Saturday, February 24, 2007


Sensei handed out a bunch of test dates this week. This coming Friday Robbie will be testing for his yellow belt at long last! It's taken him about two years to get this far. It's been terribly frustrating. He's known his stuff for ages (or to quote Sensei "It's never been a matter of what's in his head."), but because his brain knows it, he thinks he doesn't need to practice the same things over and over. His taikyokos (beginner katas) took forever for him to do decently, because his head knew them, but his body didn't, and he would stop after every single move to ponder what came next. Once he got beyond that point, he still wasn't ready, because he wasn't taking the need to concentrate seriously and would switch katas in the middle, or suddenly stop and do something completely different.

One advantage to all this time though is that he knows the patterns cold, even if his execution is still a bit sloppy. On Thursday he ran through Taikyoko 2 with three other kids and turned the wrong way on his first turn (a pretty typical Robbie spaceout as far as we could tell). What had the other students watching with their jaws hanging was that he then (with a faintly puzzled look on his face the whole time) proceeded to do the whole thing perfectly only mirrored right to left. In fact he did it better than usual - possibly because he was having to concentrate not to lose his place. When I talked to him afterwards he hadn't realized he was flipped, just that something felt odd. I told Sensei I'd work him at home to make sure it didn't happen during the test, but Sensei felt (as did I) that this was a pretty good demonstration of how well he knows the kata now.

After Robbie (and one of our child yellow belts) test on Friday, K, our resident doctor and the secondmost senior student is testing a couple of weeks later. Then I test two weeks after her (March 30). We're both up for san-kyu which is purple in our dojo. I'm a bit relieved that K is going first. She's been a green since 2005, while I only tested this summer. I know that barring some drastic change in circumstances I'll be testing for brown before she does - with three kids and being a full-time doctor practice time is short for her - but I feel better doing it for brown, when we'll be close in seniority in purple, rather than testing first at this rank. I'm also glad we're getting more people in purple. Our only san-kyu thus far (K's oldest) was, in my opinion, promoted just a touch early - at that point when he knew his stuff, but it wasn't completely secure yet. Adding in all the new stuff for purple has weakened his grasp on the material for green, and it's showing in a new sense of insecurity on the floor. He's quite hyper-aware that he's the senior student; he wants to live up to his rank. I'm hoping that having others of his rank about will let him loosen up a bit and regain his security.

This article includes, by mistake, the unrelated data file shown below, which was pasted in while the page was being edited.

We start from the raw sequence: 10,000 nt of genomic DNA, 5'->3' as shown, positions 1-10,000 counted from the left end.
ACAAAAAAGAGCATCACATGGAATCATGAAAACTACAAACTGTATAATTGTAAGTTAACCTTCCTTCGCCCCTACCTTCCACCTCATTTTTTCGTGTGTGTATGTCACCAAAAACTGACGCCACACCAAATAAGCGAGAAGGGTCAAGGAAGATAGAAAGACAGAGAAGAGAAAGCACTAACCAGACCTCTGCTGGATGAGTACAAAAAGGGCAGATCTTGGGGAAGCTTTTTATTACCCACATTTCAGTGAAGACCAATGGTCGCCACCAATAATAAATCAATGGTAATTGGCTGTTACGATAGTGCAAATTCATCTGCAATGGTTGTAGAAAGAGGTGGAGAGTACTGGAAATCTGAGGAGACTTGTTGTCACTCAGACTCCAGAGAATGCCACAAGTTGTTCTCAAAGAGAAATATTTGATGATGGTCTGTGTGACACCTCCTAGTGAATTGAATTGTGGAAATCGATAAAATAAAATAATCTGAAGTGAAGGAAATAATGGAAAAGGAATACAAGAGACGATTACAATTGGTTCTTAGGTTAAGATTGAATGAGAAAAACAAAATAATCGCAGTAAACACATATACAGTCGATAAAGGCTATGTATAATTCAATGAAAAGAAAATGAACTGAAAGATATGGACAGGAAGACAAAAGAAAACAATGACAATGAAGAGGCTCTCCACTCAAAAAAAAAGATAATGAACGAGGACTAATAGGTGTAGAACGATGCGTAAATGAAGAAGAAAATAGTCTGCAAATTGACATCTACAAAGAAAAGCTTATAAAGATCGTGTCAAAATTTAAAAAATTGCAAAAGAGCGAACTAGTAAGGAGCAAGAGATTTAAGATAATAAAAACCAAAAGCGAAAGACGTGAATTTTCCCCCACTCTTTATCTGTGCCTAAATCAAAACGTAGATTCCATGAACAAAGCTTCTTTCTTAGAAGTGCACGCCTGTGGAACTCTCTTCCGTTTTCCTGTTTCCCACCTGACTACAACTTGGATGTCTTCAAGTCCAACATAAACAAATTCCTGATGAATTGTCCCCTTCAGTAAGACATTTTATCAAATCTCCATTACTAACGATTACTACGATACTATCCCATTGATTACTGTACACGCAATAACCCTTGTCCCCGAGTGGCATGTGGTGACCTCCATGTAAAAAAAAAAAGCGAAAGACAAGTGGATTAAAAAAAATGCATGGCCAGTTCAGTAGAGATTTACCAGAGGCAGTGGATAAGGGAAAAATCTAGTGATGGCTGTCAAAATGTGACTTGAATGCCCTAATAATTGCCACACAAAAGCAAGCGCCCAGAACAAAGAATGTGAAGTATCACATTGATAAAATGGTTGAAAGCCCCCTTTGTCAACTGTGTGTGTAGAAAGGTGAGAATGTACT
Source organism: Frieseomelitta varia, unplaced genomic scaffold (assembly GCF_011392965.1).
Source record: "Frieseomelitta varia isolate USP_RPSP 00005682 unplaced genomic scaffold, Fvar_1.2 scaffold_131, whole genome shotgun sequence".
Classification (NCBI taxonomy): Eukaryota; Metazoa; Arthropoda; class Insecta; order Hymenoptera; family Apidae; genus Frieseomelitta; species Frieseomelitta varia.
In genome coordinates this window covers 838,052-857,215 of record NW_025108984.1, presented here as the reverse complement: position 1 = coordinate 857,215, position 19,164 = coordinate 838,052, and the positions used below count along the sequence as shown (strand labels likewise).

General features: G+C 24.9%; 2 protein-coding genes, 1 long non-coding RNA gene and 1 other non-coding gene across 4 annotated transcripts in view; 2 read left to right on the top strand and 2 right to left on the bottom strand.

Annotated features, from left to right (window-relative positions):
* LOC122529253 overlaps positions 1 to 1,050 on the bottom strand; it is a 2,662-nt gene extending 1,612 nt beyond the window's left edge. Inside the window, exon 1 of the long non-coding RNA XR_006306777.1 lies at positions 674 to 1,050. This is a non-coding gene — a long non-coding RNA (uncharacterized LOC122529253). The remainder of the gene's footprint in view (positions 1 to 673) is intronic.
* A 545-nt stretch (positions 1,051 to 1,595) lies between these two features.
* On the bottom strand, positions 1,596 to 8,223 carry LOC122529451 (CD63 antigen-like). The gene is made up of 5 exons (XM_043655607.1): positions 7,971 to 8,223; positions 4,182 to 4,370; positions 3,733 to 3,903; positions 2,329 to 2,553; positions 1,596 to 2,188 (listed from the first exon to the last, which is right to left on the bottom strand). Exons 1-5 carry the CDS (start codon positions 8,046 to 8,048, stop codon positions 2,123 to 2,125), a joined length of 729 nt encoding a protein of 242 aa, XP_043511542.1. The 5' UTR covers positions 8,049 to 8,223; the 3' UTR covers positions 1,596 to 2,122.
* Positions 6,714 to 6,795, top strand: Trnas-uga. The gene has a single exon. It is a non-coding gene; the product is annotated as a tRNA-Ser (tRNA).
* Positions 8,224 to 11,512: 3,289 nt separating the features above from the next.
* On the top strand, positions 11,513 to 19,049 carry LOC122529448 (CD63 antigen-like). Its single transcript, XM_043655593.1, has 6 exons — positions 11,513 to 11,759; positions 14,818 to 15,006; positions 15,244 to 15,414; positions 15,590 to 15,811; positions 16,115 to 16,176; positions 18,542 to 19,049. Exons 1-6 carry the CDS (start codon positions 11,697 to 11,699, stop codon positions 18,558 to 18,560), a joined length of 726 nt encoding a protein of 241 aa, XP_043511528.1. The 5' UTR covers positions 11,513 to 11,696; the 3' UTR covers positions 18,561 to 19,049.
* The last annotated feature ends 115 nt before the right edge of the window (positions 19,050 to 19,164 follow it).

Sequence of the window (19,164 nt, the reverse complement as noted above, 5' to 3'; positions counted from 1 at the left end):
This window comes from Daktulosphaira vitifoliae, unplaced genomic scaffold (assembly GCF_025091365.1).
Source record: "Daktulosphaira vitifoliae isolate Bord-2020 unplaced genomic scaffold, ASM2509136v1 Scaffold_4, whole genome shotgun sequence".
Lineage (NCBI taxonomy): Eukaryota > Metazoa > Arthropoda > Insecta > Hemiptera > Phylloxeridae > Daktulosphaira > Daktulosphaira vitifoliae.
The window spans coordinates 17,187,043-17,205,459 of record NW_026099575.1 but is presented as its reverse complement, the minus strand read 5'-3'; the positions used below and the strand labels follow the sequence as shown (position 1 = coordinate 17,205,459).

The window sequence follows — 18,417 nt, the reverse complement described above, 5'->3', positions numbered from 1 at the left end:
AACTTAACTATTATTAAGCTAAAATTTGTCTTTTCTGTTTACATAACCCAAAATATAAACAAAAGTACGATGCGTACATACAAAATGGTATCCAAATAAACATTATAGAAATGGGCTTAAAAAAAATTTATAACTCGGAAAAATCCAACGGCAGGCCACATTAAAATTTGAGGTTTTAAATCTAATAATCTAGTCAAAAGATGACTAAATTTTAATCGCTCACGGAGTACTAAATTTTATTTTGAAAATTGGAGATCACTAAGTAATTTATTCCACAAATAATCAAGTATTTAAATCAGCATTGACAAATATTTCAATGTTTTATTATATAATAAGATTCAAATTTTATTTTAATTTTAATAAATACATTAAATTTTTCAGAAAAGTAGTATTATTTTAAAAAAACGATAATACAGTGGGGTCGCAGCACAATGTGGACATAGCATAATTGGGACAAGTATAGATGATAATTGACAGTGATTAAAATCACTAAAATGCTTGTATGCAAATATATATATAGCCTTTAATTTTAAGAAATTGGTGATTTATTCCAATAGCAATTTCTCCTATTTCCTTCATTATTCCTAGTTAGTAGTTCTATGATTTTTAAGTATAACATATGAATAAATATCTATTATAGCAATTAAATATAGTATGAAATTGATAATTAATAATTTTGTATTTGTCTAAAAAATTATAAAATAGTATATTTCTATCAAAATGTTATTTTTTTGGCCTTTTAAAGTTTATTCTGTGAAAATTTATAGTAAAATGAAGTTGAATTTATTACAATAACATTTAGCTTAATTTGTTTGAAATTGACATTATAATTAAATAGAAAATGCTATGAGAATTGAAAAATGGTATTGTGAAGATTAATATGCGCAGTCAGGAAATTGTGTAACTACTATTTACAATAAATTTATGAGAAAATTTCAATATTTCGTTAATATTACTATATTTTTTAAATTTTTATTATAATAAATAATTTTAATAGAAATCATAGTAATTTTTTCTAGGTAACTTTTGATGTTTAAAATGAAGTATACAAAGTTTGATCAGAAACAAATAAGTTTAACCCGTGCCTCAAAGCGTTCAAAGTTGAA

I'm feeling pretty good about where I stand on the material for the test. My katas are solid, including Tsu Yoi Bo (Power Bo), which is the first weapons kata we learn, and I know the language material cold. My only concern on self-defense is the possibility of blanking on ideas, but I'm probably going to choose those about a week before to make as sure as possible that it doesn't happen. I'll have to chose a couple of sets though to make sure of no repeat from the last test. Only one person (other than Sensei) showed up, and my favorite self-defense moves from a bear hug couldn't be used because my "attacker" was about half my size, and couldn't actually wrap his arms around me. I could conceivably use the preset moves that we're learning for black belt - there are nine in all; we've been taught three. Sensei has said they're acceptable choices, but honestly I'm only really comfortable with one thus far. Eh - I'll come up with something. I only have to do three releases, and I know about a dozen. It's more the open-endedness that bothers me.

Thursday, February 22, 2007

ISTEP Results and Related Rambling

We just got back Robbie's results on the ISTEP exams (Indiana State Testing...something or another). It's a state-wide mandatory test that they administer starting in the third grade, so this was his first year. Robbie did really well. We're tickled, his teachers are tickled, he's tickled. Good stuff.

ISTEP comes in two parts, Math and Language. Each part is then broken down into six areas, which are tested separately. The whole process takes a week.

In language he pretty much kicked butt - except for the Writing Applications seciton. Writing Applications gives the kids a writing prompt (The best day of my life was..., or something similar), and they have thirty minutes to write an essay based on the prompt. Anybody who deals with Robbie much knows this is asking for trouble. The kid writes like a house afire on his own ideas, but blanks easily when asked to write about things he's not personally interested in. According to his teacher Robbie wrote nothing for the first 20-25 minutes, until she tapped him on the shoulder and hissed "Robbie! You're going to get a zero!" Whereupon he started scribbling madly. He scored a 79 (state average 69) on the strength of those ten minutes, but it's still a noticeable dip from his other scores, which ranged from 94 to 97. His overall Language score puts him four points below a Pass+, and over 100 points above a passing score. Nothing to sneeze at. Plus (Bonus!), the low essay score bothers him, and he's starting to work a little harder on being able to write to prompts.

Language may have been good, but he blew the roof off the test in Math. His lowest score (Problem Solving) was 92 (state average 57), and he scored 99 in four out of the six sections. Not only a Pass+, but way up at the top of the scale - a full 176 points above a passing score.

Needless to say his parents and grandparents are proud as peacocks about this. Makes me want to take his scores and mail them off to his kindergarten teacher, who kept telling the poor kid how bad he was. She would never believe that he misbehaved in her classroom because he was bored. Not even when we showed her he understood fractions (yes, in kindergarten), or when she gave him a picture book and he wrote in the story because a book with pictures and no words was just wrong. It was all because he was an unmanageable, probably ADHD child that we should go have treated for his problems. Funny how all the problems went away when we pulled him out of kindergarten and never came back. Iincluding the chronic stomach pains that started up about six weeks into school.

Three years later, and in a different school (Hallelujah!), we have teachers who understand that a bright child can be immature, and this mitigates neither his need to be challenged, nor his need to be met at his own level of social maturity. And I have teachers that I can talk to about Robbie being gifted without getting down-the-nose looks, where you can see the thoughts behind them. "Oh another one of those mothers, they all think their child is just so special." Usually followed by a concerted effort to prove to me (and my child) that he really isn't all that.